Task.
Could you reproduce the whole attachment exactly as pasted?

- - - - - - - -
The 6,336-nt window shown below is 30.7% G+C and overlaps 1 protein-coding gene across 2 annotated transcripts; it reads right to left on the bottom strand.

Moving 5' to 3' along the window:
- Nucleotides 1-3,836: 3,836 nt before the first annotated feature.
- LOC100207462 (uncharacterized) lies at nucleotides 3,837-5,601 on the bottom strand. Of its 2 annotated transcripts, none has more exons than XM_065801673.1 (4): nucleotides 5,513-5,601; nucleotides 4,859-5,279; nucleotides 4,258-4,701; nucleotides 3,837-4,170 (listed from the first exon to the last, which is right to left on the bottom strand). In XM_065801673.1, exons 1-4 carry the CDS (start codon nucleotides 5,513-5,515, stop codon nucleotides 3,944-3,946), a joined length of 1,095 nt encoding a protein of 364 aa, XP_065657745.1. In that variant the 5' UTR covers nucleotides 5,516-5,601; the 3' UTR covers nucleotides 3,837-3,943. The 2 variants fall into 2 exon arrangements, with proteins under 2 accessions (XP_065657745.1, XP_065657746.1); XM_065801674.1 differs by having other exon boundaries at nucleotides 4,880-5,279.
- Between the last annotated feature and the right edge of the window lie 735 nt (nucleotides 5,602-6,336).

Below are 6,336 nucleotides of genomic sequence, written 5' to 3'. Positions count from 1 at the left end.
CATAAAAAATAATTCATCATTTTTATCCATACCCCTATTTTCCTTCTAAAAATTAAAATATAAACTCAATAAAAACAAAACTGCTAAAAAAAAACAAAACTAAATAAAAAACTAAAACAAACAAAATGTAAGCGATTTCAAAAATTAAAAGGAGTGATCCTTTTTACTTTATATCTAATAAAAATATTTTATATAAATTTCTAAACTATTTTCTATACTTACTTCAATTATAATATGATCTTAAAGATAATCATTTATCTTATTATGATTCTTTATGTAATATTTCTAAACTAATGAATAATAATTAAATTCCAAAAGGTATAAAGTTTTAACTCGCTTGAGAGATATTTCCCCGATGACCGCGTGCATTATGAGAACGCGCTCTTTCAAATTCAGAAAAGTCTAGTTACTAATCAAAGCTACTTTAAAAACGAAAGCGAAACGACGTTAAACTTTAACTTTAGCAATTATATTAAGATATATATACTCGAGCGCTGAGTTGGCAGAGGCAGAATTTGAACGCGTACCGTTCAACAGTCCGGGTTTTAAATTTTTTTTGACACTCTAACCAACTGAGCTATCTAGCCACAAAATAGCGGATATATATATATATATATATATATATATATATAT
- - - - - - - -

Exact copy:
The 6,336-nt window shown below is 30.7% G+C and overlaps 1 protein-coding gene across 2 annotated transcripts; it reads right to left on the bottom strand.

Moving 5' to 3' along the window:
- Nucleotides 1-3,836: 3,836 nt before the first annotated feature.
- LOC100207462 (uncharacterized) lies at nucleotides 3,837-5,601 on the bottom strand. Of its 2 annotated transcripts, none has more exons than XM_065801673.1 (4): nucleotides 5,513-5,601; nucleotides 4,859-5,279; nucleotides 4,258-4,701; nucleotides 3,837-4,170 (listed from the first exon to the last, which is right to left on the bottom strand). In XM_065801673.1, exons 1-4 carry the CDS (start codon nucleotides 5,513-5,515, stop codon nucleotides 3,944-3,946), a joined length of 1,095 nt encoding a protein of 364 aa, XP_065657745.1. In that variant the 5' UTR covers nucleotides 5,516-5,601; the 3' UTR covers nucleotides 3,837-3,943. The 2 variants fall into 2 exon arrangements, with proteins under 2 accessions (XP_065657745.1, XP_065657746.1); XM_065801674.1 differs by having other exon boundaries at nucleotides 4,880-5,279.
- Between the last annotated feature and the right edge of the window lie 735 nt (nucleotides 5,602-6,336).

Below are 6,336 nucleotides of genomic sequence, written 5' to 3'. Positions count from 1 at the left end.
CATAAAAAATAATTCATCATTTTTATCCATACCCCTATTTTCCTTCTAAAAATTAAAATATAAACTCAATAAAAACAAAACTGCTAAAAAAAAACAAAACTAAATAAAAAACTAAAACAAACAAAATGTAAGCGATTTCAAAAATTAAAAGGAGTGATCCTTTTTACTTTATATCTAATAAAAATATTTTATATAAATTTCTAAACTATTTTCTATACTTACTTCAATTATAATATGATCTTAAAGATAATCATTTATCTTATTATGATTCTTTATGTAATATTTCTAAACTAATGAATAATAATTAAATTCCAAAAGGTATAAAGTTTTAACTCGCTTGAGAGATATTTCCCCGATGACCGCGTGCATTATGAGAACGCGCTCTTTCAAATTCAGAAAAGTCTAGTTACTAATCAAAGCTACTTTAAAAACGAAAGCGAAACGACGTTAAACTTTAACTTTAGCAATTATATTAAGATATATATACTCGAGCGCTGAGTTGGCAGAGGCAGAATTTGAACGCGTACCGTTCAACAGTCCGGGTTTTAAATTTTTTTTGACACTCTAACCAACTGAGCTATCTAGCCACAAAATAGCGGATATATATATATATATATATATATATATATATAT